Normally, a MySQL database can be exported and imported using these simple SSH commands:
mysqldump -u USERNAME -p DATABASE_NAME > filename.sql
mysql -u USERNAME -p DATABASE_NAME < filename.sql
But it’s not that simple when it comes to WordPress. From what I see, additional parameters need to mentioned, such as
--add-drop-table for instance.
The WordPress Codex does provide some info, but it looks cluttered and not clear enough.
It would be great if someone who uses command-line can share the proper commands to export and import a WordPress database, with some explanation (of any new parameters used).
Also, are there any reasons why it wouldn’t be advisable to use command-line when dealing with database, and instead go with a GUI like phpMyAdmin?
Below are the methods you can try. The first solution is probably the best. Try others if the first one doesn’t work. Senior developers aren’t just copying/pasting – they read the methods carefully & apply them wisely to each case.
It is that simple for WordPress too. I use the following to back up my WP sites:
mysqldump -u <user> -p<pass> --quick --extended-insert <db-name> > backup.sql
The mysqldump document gives the details on all the parameters.
--extended-insert is quicker when updating a DB from a dump file and makes the dump file smaller.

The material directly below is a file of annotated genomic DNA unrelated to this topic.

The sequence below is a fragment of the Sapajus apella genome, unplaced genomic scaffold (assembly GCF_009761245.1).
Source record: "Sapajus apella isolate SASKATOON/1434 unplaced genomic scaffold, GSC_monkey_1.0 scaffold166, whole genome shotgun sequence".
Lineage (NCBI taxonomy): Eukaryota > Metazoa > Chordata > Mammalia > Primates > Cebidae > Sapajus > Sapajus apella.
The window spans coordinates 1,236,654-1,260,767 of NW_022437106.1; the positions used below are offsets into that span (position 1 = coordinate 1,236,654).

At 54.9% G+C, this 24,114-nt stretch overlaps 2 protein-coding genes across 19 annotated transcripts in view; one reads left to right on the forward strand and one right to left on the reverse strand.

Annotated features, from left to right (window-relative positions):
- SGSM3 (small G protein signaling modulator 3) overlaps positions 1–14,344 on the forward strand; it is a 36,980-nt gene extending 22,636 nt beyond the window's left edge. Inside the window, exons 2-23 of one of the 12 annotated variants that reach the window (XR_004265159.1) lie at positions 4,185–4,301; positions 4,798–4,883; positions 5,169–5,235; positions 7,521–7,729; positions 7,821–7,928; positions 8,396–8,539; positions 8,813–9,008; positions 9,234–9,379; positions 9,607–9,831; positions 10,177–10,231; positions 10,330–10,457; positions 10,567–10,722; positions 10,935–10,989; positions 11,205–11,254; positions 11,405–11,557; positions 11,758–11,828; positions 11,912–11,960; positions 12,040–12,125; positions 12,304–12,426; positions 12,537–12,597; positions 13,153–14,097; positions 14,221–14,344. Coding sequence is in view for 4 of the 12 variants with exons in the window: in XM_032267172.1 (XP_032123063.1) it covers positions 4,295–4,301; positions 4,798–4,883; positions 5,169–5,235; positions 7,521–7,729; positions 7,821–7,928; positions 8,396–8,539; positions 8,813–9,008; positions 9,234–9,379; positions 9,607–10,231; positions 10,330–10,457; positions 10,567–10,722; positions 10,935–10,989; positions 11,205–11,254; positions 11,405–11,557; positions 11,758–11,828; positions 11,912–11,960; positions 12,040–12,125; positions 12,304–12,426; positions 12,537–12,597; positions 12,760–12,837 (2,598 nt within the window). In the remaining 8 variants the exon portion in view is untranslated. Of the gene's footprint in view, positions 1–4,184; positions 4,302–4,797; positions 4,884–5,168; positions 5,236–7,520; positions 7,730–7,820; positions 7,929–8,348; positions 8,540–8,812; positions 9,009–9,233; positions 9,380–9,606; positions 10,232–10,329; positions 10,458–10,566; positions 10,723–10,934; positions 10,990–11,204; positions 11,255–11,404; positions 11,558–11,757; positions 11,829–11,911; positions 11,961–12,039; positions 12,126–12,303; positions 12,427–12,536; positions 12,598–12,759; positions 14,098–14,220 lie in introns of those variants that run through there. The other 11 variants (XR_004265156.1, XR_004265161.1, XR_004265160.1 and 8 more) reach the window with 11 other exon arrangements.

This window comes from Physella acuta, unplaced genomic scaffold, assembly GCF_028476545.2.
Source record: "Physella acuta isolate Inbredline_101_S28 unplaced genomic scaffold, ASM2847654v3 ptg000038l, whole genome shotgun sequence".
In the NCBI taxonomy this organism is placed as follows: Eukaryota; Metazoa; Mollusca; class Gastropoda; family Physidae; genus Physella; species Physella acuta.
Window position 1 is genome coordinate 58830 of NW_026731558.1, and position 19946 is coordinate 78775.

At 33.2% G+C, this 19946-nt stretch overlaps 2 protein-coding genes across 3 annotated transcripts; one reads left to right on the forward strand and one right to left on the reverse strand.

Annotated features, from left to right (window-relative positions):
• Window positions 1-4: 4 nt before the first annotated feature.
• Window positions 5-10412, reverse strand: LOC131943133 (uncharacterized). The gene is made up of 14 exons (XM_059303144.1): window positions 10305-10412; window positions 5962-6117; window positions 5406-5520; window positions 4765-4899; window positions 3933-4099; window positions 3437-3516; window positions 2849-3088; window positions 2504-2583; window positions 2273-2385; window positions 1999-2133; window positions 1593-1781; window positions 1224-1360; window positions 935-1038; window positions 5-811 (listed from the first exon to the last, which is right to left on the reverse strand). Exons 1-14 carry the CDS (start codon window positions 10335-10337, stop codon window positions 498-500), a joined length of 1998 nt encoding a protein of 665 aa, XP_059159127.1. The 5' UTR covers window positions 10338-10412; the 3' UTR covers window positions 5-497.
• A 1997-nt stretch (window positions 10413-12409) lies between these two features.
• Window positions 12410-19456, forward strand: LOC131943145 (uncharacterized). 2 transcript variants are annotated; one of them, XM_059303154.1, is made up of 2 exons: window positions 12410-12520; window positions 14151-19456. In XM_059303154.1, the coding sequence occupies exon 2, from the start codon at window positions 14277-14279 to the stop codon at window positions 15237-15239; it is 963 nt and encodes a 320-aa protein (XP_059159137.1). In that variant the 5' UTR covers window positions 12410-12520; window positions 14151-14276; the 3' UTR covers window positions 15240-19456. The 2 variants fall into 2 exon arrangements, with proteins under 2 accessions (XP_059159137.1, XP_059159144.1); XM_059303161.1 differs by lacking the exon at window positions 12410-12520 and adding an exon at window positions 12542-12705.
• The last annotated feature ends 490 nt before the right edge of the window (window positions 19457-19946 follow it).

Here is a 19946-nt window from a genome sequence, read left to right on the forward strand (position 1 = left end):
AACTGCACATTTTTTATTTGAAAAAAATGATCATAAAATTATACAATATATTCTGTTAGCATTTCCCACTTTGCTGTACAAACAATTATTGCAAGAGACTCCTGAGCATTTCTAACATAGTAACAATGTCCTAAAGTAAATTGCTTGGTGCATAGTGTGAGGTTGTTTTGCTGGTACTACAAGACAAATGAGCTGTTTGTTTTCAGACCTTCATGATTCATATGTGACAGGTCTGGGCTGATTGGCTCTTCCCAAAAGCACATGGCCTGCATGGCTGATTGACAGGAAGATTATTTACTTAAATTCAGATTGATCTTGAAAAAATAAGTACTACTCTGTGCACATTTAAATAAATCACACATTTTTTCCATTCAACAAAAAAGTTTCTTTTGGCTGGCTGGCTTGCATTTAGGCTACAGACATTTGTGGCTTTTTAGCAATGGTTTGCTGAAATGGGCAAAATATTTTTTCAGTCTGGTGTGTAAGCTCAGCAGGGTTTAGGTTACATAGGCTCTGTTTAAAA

--quick makes the creation of the dump quicker.
You don’t really need to use either of those, just makes things a bit quicker and writing an insert for each row just makes me feel happier – your original dump syntax would be just fine.
Don’t forget though that there is domain-specific entries in the DB so if you are using this method to backup/restore then you are fine but if you want to move from one.com to two.com then you will need to edit entries in
wp_options after you restore your dump.
Having invested the time to learn the basics of the command line, I am using phpMyAdmin less and less now.
However, I do find it easier when I need to browse or edit an entry (such as editing the
wp_options entries, as Steve mentions above).
I also used to go to the GUI when I wanted to exclude a particularly large table (such a plugin’s logs) which didn’t need backed up. But I’ve discovered you can just add
For copying a site to a new location.
use –add-drop-table during export, if you’re importing to an empty database.
omit –add-drop-table during export, if you’re importing to merge the database.
Remember to update wp_options after import each time, since path is different.
Also, update the .htaccess file with new path.